Acta Geographica Sinica ›› 2002, Vol. 57 ›› Issue (2): 127-134.doi: 10.11821/xb200202001

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The Minimum Area Per Capita of Cultivated Land and Its Implication for the Optimization of Land Resource Allocation

CAI Yun-long, FU Ze-qiang, DAI Er-fu   

  1. Department of Urban and Environmental Sciences & The Center for Land Study, Peking University;Laboratory for Earth Surface Processes, The Ministry of Education, Beijing 100871, China
  • Received:2001-11-29 Revised:2002-01-07 Online:2002-03-25 Published:2010-09-06
  • Supported by:

    National Natural Science Foundation of China, No. 40171004

Abstract:

Cultivated land, different from other resources, is fundamental to the sustainable development of Chinese agriculture, society and economy. Market mechanism inevitably drives cultivated land into industrial and urban uses. Rapid industrialization and urbanization lead the scarce cultivated land resources to more crises. So market is a failure to allocate this kind of resource which can be regarded as common property in a certain sense. Government intervention is necessary for optimization allocation of cultivated land. Current policy of macro-administration for cultivated land conservation is oriented to total quantitative control. Every province is demanded that the total number of cultivated land remains not decreased. This policy is difficult for practicing because it does not consider various situations in different regions. For example, in eastern provinces where rapid industrialization and urbanization is proceeding and reserved arable land is scarce, the total number of cultivated land will inevitably decrease unless at the cost of lowering the economic growth. Therefore, it is necessary to innovate the policy of cultivated land resources conservation and utilization. The authors put forward the concept of minimum area per capita of cultivated land (MAPCCL) as a new insight into the optimization of land resource allocation for policy making. MAPCCL can be defined as the minimum number of cultivated land that can meet the needs of food consumption under certain food self-sufficient rate and land productivity. PICL provides a threshold of cultivated land conservation. If K<1, some cultivated land may be conversed into urban and industrial uses and planting structure may be adjusted for more cash crops. If K>1, cultivated land should not be conversed into other uses or land quality and productivity should be enhanced by means of increasing input and technological innovation.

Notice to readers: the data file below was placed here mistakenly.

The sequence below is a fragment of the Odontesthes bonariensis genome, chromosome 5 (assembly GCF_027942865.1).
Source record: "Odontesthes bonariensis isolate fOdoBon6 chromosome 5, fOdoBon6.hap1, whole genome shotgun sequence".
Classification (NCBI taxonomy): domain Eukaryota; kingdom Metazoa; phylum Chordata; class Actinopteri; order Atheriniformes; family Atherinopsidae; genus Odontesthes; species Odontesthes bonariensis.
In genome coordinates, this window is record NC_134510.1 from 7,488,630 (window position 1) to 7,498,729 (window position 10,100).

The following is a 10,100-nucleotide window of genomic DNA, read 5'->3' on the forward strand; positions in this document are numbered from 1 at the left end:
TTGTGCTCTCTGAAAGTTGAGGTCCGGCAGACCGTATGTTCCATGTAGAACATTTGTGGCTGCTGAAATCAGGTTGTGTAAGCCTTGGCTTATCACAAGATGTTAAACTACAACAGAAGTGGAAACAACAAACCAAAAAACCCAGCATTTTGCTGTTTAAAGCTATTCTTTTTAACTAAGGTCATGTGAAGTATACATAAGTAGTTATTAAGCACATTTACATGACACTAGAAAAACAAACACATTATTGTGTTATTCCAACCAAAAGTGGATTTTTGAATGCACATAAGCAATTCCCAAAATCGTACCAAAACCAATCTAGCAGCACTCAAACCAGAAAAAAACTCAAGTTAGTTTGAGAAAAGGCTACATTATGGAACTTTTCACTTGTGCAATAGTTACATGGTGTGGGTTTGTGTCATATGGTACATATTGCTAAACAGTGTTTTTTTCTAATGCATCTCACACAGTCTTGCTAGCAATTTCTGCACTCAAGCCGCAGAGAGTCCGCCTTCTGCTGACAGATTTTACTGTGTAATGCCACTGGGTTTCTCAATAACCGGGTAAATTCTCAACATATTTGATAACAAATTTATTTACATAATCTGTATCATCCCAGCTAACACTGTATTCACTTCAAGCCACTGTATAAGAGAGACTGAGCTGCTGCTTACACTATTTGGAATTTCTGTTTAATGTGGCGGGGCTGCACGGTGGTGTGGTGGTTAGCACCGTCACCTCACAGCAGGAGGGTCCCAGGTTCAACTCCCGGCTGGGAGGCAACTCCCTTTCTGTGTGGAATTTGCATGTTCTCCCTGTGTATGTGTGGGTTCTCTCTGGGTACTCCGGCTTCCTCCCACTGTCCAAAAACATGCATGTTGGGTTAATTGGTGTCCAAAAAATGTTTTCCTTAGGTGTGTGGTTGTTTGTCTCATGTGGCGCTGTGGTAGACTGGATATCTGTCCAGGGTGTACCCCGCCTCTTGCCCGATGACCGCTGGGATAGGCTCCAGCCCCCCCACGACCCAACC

Key words: cultivated land, minimum area per capita, pressure index, threshold of conservation, China